One complaint that I’ve heard deals with The Rock’s relationship with his father, Rocky Johnson. On screen, it’s generally depicted as wholesome, leaving out Johnson’s infidelity (including the fact that his relationship with The Rock’s mother began while Johnson was married and had a whole other family in Canada; or the fact that the Rock’s grandfather, High Chief Peter Maivia was allegedly aware of how Johnson treated his daughter, but said nothing since he was up to the same sort of thing).
The Rock has been open that this relationship was at times challenging, and as a 50-year-old man he has every right to process that as he sees fit, in his own time, and to exercise whatever agency over it he needs to in the sitcom he produces. Simply put, while he’s made himself exceptionally available, beyond what he chooses to present to the public, his actual personal life is none of our business.
Past a point, it’s ironic that pro wrestling fans get irate over accuracy. Pro wrestling is built on suspension of disbelief, sometimes beyond reason.
For decades, the biggest title in the sport — the NWA World Heavyweight championship — claimed a pedigree that went back to the beginning of the 20th century. In fact, it was the product of collusion between promoters in the 1940s.
Within wrestling companies, promoters (especially active wrestlers) have sought to distance themselves from the operational side of things by introducing whole fake boards of directors and figurehead presidents. Some, like Toronto’s Jack Tunney, maintained a constant presence on our screen, even while real WWF owner Vince McMahon slaved away on commentary). Others, like the AWA’s Stanley Blackburn, were made up of whole cloth and never seen.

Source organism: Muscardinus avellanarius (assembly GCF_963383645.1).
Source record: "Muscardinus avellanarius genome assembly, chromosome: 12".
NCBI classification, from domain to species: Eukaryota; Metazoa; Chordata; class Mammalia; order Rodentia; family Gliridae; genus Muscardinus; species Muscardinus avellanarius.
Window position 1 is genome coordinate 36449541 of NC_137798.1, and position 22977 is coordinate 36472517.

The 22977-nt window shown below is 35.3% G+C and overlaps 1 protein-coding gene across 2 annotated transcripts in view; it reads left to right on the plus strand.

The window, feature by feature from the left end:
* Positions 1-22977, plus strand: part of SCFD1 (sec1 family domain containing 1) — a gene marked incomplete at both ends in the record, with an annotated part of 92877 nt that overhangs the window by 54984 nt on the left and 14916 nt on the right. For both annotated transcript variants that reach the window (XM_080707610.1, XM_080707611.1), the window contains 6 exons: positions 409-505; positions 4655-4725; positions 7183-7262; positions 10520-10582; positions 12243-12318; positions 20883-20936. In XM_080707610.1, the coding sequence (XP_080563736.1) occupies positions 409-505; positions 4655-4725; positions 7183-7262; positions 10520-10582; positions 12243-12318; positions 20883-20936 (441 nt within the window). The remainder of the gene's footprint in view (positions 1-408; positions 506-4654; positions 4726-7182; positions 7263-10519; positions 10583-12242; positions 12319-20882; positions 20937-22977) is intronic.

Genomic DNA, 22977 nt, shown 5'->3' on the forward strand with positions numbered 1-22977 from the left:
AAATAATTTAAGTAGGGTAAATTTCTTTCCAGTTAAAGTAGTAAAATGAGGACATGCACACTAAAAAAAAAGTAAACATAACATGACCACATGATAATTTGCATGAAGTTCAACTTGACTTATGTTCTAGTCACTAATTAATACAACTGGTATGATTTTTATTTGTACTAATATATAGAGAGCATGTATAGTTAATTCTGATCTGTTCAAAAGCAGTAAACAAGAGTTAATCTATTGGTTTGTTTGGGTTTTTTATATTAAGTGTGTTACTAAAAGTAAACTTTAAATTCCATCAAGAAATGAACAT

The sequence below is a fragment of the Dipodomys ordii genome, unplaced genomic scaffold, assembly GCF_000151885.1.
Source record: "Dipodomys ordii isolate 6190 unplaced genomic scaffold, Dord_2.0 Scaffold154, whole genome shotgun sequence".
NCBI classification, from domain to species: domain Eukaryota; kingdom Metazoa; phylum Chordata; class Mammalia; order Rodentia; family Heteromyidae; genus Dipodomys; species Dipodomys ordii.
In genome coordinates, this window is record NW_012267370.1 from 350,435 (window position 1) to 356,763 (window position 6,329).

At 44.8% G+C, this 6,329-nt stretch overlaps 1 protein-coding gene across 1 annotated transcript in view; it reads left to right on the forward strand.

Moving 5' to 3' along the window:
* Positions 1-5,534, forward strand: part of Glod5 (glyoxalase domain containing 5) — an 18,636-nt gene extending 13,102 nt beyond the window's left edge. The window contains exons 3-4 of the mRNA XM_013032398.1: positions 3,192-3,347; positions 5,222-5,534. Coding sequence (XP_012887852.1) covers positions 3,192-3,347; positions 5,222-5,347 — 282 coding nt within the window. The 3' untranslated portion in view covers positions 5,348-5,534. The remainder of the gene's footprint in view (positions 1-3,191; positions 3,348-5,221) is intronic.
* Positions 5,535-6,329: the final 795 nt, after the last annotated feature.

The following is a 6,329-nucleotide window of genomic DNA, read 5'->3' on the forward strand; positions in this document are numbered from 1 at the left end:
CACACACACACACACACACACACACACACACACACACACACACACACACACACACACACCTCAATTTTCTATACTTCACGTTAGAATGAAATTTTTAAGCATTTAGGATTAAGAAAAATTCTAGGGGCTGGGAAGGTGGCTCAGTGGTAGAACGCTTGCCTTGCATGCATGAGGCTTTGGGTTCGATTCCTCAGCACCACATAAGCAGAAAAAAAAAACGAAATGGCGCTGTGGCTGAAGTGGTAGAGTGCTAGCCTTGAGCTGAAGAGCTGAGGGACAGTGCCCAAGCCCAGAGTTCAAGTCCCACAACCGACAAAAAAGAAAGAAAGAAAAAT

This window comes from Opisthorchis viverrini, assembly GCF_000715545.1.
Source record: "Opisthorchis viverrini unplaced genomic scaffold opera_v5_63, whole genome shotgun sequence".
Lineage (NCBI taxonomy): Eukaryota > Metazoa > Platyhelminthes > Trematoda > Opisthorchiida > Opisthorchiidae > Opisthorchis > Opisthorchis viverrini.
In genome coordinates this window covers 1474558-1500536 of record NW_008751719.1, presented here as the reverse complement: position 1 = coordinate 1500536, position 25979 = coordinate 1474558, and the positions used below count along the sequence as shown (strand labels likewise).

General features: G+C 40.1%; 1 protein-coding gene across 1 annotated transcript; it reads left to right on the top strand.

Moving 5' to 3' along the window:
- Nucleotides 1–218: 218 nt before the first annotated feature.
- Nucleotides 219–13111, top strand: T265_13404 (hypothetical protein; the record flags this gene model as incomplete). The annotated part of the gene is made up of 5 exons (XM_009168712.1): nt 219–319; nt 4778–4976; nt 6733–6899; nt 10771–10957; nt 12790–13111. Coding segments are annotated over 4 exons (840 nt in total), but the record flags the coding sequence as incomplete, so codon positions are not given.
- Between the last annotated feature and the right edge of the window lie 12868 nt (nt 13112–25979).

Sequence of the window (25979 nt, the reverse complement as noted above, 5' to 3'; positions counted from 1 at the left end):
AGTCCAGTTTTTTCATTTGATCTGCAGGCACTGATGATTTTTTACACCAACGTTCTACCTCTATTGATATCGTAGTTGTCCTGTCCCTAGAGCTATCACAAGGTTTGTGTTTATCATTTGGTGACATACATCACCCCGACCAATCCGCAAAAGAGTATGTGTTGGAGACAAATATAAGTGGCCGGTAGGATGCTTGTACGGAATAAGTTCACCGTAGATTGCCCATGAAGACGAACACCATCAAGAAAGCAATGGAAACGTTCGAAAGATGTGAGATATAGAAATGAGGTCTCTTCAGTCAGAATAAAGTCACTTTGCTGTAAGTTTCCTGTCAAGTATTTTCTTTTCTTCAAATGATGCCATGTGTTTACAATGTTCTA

Wrestling promoters staged fictitious tournaments to introduce new champions. The WWE’s Intercontinental Title was allegedly first won by Pat Patterson in Rio de Janeiro. Titles have changed hands in phantom switches.
Whole swaths of promotions’ histories are routinely retconned in and out of existence. When in the McMahon’s good graces, the list of best wrestlers ever begins with Shawn Michaels and ends with The Undertaker (depending on what Hulk Hogan’s been doing on Twitter). Bruno Sammartino, champion for 11 years, was ignored until rejoining the fold late in his life. Same goes for Hogan and Bret Hart and the Ultimate Warrior during their estrangement. Argentina Rocca, who headlined Madison Square Garden for years before Sammartino, is never acknowledged.
Performers have left promotions and come back under new names and nationalities and masked identities, sometimes winking at their audience’s willingness to believe (see Hulk Hogan as Mr. America, Andre the Giant as the Giant Machine, or Dusty Rhodes as the Midnight Rider for starters).
One of the fun things about professional wrestling is its loose relationship with facts, including its own history, so it’s tough to see fans offended by what they see as mischaracterizations and inaccuracies in a business built on deceiving the public. Young Rock can’t be blamed for its willingness to play fast and loose with what is already a dodgy historical record. Complaints of this nature are a step or two away from “you know this is fake, right?” Boo on that.
I admit, I like Young Rock. I’m all for anything that helps bring pro wrestling to a broader audience, and that lays bare the conventions of the genre, so people like that commenter don’t feel like they’re blowing the lid off of a giant secret when they point out that wrestling is staged. As entertainment, Young Rock is no less staged and we should take our own advice.
Just enjoy the show.
TOP PHOTO: The WWF locker room, as portrayed on Young Rock, when Dwayne Johnson had his WWF debut in Corpus Christi, Texas. NBC photo